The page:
• Event program: KDE people had no talks in the QtWS event schedule. This is partially because we didn't submit many (perhaps even just one, as far as I could gather) and partially because The Qt Company didn't do well on talk selection and rejected them. As far as I could gather, the talk committee for QtWS was mostly ineffectual this year, with marketing taking the reigns. The schedule initially also only allowed for short talks (until KDAB pushed hard for a few longer slots). As a result the technical quality of the talks was low. Many talks were essentially product or service pitches instead. We've already submitted some feedback to The Qt Company about this, as have other event partners/sponsors I've talked to. Next year we should push our people to submit talks, and push The Qt Company to adopt a more effective talk selection scheme - perhaps even try to get onto the committee.
  • Event duties: Our volunteer duties at QtWS this year were limited to camera operation, while in past years we also did talk chairing. I would have much preferred talk chairing over A/V, as it would have given KDE a larger, more dignified presence at the event. Next year we should see if we can chair again.
  • Neglecting some of our content: The flipside of having had hardware/product demos at our booth is that they overwhelmed any opportunity to talk about our libs and dev tools. These were in the flyer, but had no other presence at the booth. Next year we should try to give these things more presence. Perhaps with a try-out station, or having people at the booth prepped and ready to give demos, or doing live coding exercises (as we had mulled but didn't implement in the end).
  • Insufficient booth team briefing/training: The briefing for the booth team was limited to a short strategy document. Additionally I gave some tips about how to behave at the booth (engage people actively, etc.). This worked for the most part, but as apol already said, we weren't outgoing and open enough. In an ideal world we'd probably set up a little booth duty training session beforehand next time.
  • Rushed asset prep timeline: We should have started to prepare the flyer content 1-2 weeks earlier to give more time for content acquisition and polish.
  • Missing assets: We ran out of time to get business cards printed for the team members. They probably would have been nice to have, although it's unclear how often cards actually got requested, and the QR code name tags did see some use in their stead.
  • Booth polish: Some bits of our booth still looked a bit unprofessional and haphazard. I was very unhappy with the dumping ground of backpacks and jackets behind our info counter (and yes, my bag was in there, too). The Qt Company had offered us an additional room for live coding sessions that we turned down - perhaps we could have dumped our bags there and locked them. Unclear. Further, we put up some of our posters on a board using masking tape, which looked unpolished and could have been easily avoided with some double-sided tape or those magic zippie glue thingies, which we forgot to buy and didn't have on hand when we needed them.
  • Team communication: We used a Telegram group for realtime communication during the event. Realtime communication became important at several turns, e.g. to call people together on short notice to receive A/V briefings by The Qt Company team. However, some on the team (well, one) refused to use Telegram and we could not reach them when we needed to. This needs to be rock solid ahead of time next year. The criticism of Telegram being fundamentally legitimate, we should likely use something else next year.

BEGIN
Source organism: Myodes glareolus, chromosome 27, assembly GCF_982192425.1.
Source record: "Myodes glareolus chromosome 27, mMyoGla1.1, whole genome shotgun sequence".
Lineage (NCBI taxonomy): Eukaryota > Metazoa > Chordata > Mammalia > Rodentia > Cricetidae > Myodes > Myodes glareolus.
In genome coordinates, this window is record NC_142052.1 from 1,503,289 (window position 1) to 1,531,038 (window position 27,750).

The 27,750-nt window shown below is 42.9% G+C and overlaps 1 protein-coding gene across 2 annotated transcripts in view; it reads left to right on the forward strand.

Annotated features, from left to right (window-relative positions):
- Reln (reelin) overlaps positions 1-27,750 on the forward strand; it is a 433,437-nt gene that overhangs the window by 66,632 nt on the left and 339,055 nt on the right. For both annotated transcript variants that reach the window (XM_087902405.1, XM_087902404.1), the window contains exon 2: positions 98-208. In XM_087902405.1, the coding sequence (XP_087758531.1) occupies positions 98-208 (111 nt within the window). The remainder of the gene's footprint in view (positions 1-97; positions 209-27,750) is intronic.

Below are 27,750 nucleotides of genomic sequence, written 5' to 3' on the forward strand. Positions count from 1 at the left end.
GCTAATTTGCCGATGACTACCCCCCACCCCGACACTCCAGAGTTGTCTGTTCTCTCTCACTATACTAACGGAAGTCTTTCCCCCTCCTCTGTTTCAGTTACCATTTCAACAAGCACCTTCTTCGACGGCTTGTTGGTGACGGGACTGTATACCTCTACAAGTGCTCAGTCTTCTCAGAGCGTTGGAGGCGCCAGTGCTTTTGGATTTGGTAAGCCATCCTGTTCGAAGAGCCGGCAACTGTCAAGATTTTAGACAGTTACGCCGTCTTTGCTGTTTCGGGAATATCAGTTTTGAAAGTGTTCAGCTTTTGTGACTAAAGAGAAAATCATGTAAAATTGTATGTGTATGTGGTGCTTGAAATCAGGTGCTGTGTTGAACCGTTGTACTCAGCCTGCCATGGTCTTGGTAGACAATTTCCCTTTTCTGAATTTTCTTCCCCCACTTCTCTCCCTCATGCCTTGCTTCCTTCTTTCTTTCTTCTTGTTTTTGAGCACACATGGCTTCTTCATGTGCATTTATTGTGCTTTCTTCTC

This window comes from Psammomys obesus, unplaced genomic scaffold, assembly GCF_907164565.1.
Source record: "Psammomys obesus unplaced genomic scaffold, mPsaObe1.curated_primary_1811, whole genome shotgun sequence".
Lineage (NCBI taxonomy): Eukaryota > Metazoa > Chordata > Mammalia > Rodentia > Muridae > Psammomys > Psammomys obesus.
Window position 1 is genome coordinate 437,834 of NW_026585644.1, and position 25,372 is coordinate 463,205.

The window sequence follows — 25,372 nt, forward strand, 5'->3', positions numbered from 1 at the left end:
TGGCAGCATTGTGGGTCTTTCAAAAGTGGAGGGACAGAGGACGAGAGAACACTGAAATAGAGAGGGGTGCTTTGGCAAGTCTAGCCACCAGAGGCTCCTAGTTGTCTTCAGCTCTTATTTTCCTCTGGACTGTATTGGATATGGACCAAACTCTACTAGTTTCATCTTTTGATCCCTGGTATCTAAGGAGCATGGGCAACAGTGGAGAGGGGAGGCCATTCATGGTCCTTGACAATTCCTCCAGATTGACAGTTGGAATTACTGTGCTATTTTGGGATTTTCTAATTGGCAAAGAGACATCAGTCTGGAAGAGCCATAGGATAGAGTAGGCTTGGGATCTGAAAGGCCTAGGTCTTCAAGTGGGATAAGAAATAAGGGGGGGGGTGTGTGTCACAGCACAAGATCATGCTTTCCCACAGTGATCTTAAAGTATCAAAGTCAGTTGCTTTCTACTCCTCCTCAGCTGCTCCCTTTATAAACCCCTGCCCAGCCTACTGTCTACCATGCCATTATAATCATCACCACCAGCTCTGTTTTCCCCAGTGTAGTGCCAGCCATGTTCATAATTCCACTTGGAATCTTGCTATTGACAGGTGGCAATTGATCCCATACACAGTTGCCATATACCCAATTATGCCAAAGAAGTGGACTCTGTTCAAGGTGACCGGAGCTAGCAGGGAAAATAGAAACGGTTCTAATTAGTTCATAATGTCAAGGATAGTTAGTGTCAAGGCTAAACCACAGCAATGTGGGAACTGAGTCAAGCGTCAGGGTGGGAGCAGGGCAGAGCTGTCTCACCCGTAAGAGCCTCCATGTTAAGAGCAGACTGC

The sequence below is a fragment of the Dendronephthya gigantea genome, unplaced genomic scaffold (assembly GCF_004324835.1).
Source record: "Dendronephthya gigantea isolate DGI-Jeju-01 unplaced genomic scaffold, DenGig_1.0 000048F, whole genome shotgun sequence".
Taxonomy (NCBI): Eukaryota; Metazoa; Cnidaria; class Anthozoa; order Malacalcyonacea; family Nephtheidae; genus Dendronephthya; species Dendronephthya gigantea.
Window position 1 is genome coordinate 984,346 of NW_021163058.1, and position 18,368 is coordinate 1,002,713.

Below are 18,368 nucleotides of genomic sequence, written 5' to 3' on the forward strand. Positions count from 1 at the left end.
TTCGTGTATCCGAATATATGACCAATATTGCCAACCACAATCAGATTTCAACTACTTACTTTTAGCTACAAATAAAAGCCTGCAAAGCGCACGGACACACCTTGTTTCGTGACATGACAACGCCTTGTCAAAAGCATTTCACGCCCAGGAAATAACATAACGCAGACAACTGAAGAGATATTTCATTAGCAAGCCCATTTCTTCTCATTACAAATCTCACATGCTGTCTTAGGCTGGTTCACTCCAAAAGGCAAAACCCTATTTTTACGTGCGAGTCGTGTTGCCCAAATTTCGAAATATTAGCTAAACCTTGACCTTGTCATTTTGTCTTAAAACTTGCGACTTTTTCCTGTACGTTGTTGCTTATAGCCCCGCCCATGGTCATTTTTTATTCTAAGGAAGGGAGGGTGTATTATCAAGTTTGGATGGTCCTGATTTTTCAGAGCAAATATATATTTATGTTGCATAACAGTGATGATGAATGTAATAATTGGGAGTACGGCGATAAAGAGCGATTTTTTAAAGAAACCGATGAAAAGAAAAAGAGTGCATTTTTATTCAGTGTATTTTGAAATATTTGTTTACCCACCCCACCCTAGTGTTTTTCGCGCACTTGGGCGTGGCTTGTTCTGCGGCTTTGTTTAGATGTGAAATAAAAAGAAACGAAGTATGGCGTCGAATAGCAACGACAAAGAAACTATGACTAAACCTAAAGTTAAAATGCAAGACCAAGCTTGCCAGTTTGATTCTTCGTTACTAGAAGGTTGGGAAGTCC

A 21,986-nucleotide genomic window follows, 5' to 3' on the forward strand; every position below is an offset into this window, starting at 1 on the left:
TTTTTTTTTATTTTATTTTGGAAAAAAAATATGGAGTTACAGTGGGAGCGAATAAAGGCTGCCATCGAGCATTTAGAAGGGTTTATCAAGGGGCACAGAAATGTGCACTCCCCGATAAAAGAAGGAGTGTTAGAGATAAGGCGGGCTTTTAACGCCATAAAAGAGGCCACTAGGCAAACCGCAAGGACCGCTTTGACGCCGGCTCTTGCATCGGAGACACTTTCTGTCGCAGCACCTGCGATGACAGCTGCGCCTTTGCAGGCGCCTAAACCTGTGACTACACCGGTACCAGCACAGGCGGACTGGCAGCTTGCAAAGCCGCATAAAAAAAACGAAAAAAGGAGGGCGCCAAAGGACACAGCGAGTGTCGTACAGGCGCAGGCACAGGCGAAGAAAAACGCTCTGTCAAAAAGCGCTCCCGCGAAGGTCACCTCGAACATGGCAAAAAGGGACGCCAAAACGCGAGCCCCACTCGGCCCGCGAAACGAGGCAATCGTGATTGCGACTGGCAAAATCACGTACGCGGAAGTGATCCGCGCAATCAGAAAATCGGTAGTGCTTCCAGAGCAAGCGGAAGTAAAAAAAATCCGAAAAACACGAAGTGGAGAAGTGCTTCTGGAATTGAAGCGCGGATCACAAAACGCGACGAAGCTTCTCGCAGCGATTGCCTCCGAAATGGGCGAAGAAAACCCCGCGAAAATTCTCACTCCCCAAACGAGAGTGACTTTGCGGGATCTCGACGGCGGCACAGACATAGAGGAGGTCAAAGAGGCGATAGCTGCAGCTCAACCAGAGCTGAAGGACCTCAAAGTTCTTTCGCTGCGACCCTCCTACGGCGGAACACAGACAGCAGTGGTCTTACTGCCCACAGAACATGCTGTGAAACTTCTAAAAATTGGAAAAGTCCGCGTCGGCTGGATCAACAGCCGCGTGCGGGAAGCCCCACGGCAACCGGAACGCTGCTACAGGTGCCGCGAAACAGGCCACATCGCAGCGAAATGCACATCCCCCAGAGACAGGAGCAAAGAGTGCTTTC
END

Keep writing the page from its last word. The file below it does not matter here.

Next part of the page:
• Team assignments: I drew up the duty roster by asking everyone on the team for their preferences, then dividing them into booth and room teams based on responses, number of rooms we had to cover and filling gaps with some personal judgement about skills/reliability (I didn't really have to make any hard calls there, happily enough). Each member of the room team had a particular room assigned, which mostly kept them stuck in that room running the camera during talks. I tried to be a little bit smart with the assignments based on what I knew about their interests. I also briefed folks that the room assignment was mostly to inspire reponsibility for the room always being covered, but that swapping rooms would be expected and entirely OK. Yet there was some unhappiness about this from some. It's unclear if we can actually do better, though, because (a) the free ticket given by KDE is not a gift, people are expected to work for it, (b) explicit responsibility via assignments is IMHO still a good idea, (c) if we put more effort into booth briefing/training in the future it makes continuity on the booth team even more important, requiring the team assignments to remain stable, (d) the talks being boring isn't on us.
  • Fuckups: The video feed for one of the talks was broken because the responsible room team member didn't do the work. This made us look bad with The Qt Company. Not cool, but also the only thing that went really wrong during the two days.

In summary: I am confident this was our best-ever presence at Qt World Summit ever and overall regard it as a big success. We did many things well we should keep and build upon next year.

In regards to print material - the flyer is the big downside I feel. It looked nice, but there where problems during printing (two graphical elements fell out and since there was no time for proof-printing it all had to just trundle on ahead) - it was also rushed through in terms of content and I feel that this is something I would love to work on for the future. Tbh I also think that we could - IF we rewrite the forward facing wikipages or project pages core description (as per Pauls suggestions from Almeria) we should be able to slot them in if there ever is issues finding text. It would be rather nice to have that as well:

  1. folder has an intro text to the subject
  2. folder has a link
  3. when hitting that link you get to a text that mirrors that of the folder in the first part but then carries on in more detail

Sort of creating a continuity.

I wasn't at the physical event so have nothing else to add

Thanks @hein and @jensreuterberg. Adding to the list of things to do at T7324 for the next time around.